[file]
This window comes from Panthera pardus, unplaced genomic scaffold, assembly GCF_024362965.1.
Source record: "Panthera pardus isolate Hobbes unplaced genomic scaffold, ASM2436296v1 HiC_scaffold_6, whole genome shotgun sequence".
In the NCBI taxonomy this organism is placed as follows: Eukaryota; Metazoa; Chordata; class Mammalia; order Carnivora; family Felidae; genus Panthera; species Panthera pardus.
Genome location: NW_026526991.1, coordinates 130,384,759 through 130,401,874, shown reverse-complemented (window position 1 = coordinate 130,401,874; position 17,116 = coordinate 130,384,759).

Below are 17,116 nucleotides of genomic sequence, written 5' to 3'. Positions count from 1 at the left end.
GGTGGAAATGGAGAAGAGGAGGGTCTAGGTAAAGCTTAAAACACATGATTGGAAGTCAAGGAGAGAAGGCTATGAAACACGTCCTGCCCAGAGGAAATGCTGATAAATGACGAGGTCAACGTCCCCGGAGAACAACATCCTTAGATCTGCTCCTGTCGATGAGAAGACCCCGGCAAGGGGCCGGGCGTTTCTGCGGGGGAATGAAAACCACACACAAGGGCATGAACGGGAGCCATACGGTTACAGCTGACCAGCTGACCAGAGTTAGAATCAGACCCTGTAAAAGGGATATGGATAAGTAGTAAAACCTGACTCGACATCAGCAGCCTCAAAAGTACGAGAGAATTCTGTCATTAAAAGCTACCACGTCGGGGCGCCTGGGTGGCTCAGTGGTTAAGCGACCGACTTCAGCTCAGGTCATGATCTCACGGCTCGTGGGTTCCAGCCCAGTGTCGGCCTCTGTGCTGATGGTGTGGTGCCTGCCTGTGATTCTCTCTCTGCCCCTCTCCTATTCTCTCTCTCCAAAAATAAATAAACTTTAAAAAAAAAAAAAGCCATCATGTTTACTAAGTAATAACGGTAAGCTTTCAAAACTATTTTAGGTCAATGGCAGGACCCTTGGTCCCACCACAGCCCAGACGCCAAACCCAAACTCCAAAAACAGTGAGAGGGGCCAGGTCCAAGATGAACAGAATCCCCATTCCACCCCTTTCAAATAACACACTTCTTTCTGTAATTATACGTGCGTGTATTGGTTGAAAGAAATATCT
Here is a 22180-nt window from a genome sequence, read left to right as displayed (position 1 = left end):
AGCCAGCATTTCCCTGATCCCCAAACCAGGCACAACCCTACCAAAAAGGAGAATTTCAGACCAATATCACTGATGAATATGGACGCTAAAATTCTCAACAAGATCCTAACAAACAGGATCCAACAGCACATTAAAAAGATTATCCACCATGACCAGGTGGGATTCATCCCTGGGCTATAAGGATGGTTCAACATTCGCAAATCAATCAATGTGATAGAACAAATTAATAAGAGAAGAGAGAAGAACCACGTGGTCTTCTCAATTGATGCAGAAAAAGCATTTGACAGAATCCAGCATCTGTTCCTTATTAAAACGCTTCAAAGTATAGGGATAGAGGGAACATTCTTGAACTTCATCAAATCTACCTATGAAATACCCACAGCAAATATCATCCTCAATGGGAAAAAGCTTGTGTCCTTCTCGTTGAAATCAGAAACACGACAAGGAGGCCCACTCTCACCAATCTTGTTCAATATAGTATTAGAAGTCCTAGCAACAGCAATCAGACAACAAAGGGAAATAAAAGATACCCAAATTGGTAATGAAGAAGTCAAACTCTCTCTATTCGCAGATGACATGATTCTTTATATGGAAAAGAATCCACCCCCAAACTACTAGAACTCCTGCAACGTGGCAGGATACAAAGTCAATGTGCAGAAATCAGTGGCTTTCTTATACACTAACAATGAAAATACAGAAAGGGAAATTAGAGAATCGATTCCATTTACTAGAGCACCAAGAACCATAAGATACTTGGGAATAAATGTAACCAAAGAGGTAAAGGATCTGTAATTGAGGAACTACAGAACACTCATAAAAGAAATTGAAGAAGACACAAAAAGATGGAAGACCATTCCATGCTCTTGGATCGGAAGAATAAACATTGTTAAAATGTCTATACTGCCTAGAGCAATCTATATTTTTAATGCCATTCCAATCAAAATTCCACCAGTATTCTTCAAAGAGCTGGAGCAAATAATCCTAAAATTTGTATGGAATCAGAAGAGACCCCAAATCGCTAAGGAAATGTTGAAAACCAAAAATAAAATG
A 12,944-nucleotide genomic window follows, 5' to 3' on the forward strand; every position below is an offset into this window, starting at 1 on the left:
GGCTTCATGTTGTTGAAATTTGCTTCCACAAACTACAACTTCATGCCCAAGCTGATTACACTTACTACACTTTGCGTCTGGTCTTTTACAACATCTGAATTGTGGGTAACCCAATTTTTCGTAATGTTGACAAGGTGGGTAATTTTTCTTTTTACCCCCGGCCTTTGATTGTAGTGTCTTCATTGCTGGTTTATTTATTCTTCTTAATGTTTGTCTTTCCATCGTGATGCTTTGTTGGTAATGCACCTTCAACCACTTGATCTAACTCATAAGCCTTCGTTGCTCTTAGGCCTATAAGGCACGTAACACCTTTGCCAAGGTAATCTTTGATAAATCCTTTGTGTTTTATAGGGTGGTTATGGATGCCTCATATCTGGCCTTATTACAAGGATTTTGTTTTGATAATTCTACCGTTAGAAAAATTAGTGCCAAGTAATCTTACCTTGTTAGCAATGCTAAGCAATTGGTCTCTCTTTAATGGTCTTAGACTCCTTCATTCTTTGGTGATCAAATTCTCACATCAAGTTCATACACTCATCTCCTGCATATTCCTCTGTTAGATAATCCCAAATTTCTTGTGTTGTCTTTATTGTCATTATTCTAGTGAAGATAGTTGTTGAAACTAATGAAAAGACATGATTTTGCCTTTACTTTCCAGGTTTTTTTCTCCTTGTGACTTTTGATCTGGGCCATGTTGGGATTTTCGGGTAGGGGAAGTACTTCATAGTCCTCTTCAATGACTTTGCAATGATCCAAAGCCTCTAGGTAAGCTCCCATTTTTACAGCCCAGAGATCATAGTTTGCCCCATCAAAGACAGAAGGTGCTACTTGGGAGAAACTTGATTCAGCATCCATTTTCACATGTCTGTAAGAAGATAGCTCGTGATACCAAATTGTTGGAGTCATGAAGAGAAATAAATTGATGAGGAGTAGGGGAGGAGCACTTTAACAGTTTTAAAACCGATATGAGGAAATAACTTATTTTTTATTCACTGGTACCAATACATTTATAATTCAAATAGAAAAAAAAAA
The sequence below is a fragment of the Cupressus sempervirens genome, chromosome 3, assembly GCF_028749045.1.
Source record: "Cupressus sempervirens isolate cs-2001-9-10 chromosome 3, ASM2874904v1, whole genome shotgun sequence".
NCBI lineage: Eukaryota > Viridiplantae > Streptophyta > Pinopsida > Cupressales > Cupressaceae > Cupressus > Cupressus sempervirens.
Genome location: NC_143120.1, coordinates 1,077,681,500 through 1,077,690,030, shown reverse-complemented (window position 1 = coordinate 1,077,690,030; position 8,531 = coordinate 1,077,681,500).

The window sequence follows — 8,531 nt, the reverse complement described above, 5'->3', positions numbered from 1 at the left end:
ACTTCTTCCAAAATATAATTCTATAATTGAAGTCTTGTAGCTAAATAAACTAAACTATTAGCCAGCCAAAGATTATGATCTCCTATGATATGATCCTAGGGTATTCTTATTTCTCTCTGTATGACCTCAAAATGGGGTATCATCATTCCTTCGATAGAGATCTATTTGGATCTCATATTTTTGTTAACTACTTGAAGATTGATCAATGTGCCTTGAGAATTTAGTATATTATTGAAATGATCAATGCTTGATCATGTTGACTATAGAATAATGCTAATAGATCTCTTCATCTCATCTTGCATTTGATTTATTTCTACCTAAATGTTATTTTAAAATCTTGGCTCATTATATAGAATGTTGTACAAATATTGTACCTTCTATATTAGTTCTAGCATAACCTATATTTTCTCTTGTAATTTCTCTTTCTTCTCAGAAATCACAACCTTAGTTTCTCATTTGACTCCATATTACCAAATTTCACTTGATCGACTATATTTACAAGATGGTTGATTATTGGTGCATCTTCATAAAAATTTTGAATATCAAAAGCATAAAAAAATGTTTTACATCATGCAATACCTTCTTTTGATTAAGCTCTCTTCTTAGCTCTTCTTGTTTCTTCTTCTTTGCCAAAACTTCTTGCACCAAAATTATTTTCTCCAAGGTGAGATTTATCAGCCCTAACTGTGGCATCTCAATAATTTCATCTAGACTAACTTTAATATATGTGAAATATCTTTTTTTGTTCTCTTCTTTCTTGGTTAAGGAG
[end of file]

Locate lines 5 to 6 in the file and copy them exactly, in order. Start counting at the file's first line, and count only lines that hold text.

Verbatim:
Below are 17,116 nucleotides of genomic sequence, written 5' to 3'. Positions count from 1 at the left end.
GGTGGAAATGGAGAAGAGGAGGGTCTAGGTAAAGCTTAAAACACATGATTGGAAGTCAAGGAGAGAAGGCTATGAAACACGTCCTGCCCAGAGGAAATGCTGATAAATGACGAGGTCAACGTCCCCGGAGAACAACATCCTTAGATCTGCTCCTGTCGATGAGAAGACCCCGGCAAGGGGCCGGGCGTTTCTGCGGGGGAATGAAAACCACACACAAGGGCATGAACGGGAGCCATACGGTTACAGCTGACCAGCTGACCAGAGTTAGAATCAGACCCTGTAAAAGGGATATGGATAAGTAGTAAAACCTGACTCGACATCAGCAGCCTCAAAAGTACGAGAGAATTCTGTCATTAAAAGCTACCACGTCGGGGCGCCTGGGTGGCTCAGTGGTTAAGCGACCGACTTCAGCTCAGGTCATGATCTCACGGCTCGTGGGTTCCAGCCCAGTGTCGGCCTCTGTGCTGATGGTGTGGTGCCTGCCTGTGATTCTCTCTCTGCCCCTCTCCTATTCTCTCTCTCCAAAAATAAATAAACTTTAAAAAAAAAAAAAGCCATCATGTTTACTAAGTAATAACGGTAAGCTTTCAAAACTATTTTAGGTCAATGGCAGGACCCTTGGTCCCACCACAGCCCAGACGCCAAACCCAAACTCCAAAAACAGTGAGAGGGGCCAGGTCCAAGATGAACAGAATCCCCATTCCACCCCTTTCAAATAACACACTTCTTTCTGTAATTATACGTGCGTGTATTGGTTGAAAGAAATATCT